Forces - distance of a skier on an incline

1. Jul 11, 2010

shawli

1. The problem statement, all variables and given/known data

A skier on a slope inclined at 4.7 degrees to the horizontal pushes on ski poles and starts down the slope. The initial speed is 2.7 m/s. The coefficient of kinetic friction between skis and snow is 0.11. Determine how far the skier will slide before coming to rest.

2. Relevant equations

uK= 0.11

v initial= 2.7 m/s
v final= 0.0 m/s

Fk = uK*Fnormal

F=ma

(v final)^2 = (v initial)^2 +2*a*d

3. The attempt at a solution

(Refer to system diagram for notations and stuff!)

So from what I can tell, the applied force is the horizontal component of gravity, Fgx, and the normal force is the vertical component of gravity, Fgy.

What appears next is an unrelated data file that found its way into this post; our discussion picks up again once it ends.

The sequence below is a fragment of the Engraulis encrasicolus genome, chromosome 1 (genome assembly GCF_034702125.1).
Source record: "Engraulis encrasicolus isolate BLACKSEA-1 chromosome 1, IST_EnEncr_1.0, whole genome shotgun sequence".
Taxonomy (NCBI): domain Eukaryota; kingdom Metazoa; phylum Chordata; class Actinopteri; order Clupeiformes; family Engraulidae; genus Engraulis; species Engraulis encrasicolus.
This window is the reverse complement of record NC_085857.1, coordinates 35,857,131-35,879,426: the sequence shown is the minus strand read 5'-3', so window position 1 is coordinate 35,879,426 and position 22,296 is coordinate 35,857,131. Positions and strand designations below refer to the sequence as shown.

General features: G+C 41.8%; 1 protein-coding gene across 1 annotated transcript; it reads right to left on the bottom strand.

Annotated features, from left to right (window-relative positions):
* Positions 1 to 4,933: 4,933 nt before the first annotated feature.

The horizontal component of gravity is:
Fgx= (sin4.7)(9.8)(m)

The force of kinetic friction would come out to be:
Fk=uK*Fgy
Fk=(0.11)(cos4.7)(9.8)(m)

The net force would be:
Fnet = Fapplied - Fkinetic
Fnet = Fgx - Fk
Fgx - Fk = m*a

So, solving, I get:

(sin4.7)(9.8)(m) - (0.11)(cos4.7)(9.8)(m) = m*a
a = 8.67 m/s^2

Now I can use acceleration to find the distance traveled by the skier:

(v final)^2 = (v initial)^2 +2*a*d
0 = (2.7)^2 +(2)(8.67)(d)
d= 0.42 m

The actual answer is 13m and I'm sure I've done something wrong .
Can someone guide me through this, please?

Attached Files:

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2. Jul 11, 2010

mizzy

CHECK YOUR CALCULATION FOR ACCELERATION. YOU SHOULD BE GETTING -0.27m/s^2.

3. Jul 11, 2010

bp_psy

You have some calculation error here. Be sure to do you calculations using degrees not radians.

4. Jul 11, 2010

shawli

Oooh, whoops. So my method was right all along?

Thank you !